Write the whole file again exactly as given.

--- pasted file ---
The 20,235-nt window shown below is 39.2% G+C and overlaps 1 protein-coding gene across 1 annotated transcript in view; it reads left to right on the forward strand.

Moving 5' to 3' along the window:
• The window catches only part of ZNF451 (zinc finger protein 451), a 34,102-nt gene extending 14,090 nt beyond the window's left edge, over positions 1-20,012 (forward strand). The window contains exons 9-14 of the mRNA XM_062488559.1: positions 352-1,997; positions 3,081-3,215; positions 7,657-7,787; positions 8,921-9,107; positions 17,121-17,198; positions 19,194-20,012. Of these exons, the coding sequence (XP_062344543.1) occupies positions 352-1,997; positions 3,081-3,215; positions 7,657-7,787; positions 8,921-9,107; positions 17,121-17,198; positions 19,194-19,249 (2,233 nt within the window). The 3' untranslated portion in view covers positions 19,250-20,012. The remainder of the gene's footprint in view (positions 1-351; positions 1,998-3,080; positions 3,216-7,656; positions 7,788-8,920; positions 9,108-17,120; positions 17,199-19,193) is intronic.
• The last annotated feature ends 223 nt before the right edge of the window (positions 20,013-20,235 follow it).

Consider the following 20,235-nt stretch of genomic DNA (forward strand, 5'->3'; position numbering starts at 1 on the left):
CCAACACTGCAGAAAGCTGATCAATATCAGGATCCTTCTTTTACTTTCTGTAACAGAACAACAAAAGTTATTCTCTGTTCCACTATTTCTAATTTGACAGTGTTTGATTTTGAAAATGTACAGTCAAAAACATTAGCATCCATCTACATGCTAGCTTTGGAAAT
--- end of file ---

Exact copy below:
The 20,235-nt window shown below is 39.2% G+C and overlaps 1 protein-coding gene across 1 annotated transcript in view; it reads left to right on the forward strand.

Moving 5' to 3' along the window:
• The window catches only part of ZNF451 (zinc finger protein 451), a 34,102-nt gene extending 14,090 nt beyond the window's left edge, over positions 1-20,012 (forward strand). The window contains exons 9-14 of the mRNA XM_062488559.1: positions 352-1,997; positions 3,081-3,215; positions 7,657-7,787; positions 8,921-9,107; positions 17,121-17,198; positions 19,194-20,012. Of these exons, the coding sequence (XP_062344543.1) occupies positions 352-1,997; positions 3,081-3,215; positions 7,657-7,787; positions 8,921-9,107; positions 17,121-17,198; positions 19,194-19,249 (2,233 nt within the window). The 3' untranslated portion in view covers positions 19,250-20,012. The remainder of the gene's footprint in view (positions 1-351; positions 1,998-3,080; positions 3,216-7,656; positions 7,788-8,920; positions 9,108-17,120; positions 17,199-19,193) is intronic.
• The last annotated feature ends 223 nt before the right edge of the window (positions 20,013-20,235 follow it).

Consider the following 20,235-nt stretch of genomic DNA (forward strand, 5'->3'; position numbering starts at 1 on the left):
CCAACACTGCAGAAAGCTGATCAATATCAGGATCCTTCTTTTACTTTCTGTAACAGAACAACAAAAGTTATTCTCTGTTCCACTATTTCTAATTTGACAGTGTTTGATTTTGAAAATGTACAGTCAAAAACATTAGCATCCATCTACATGCTAGCTTTGGAAAT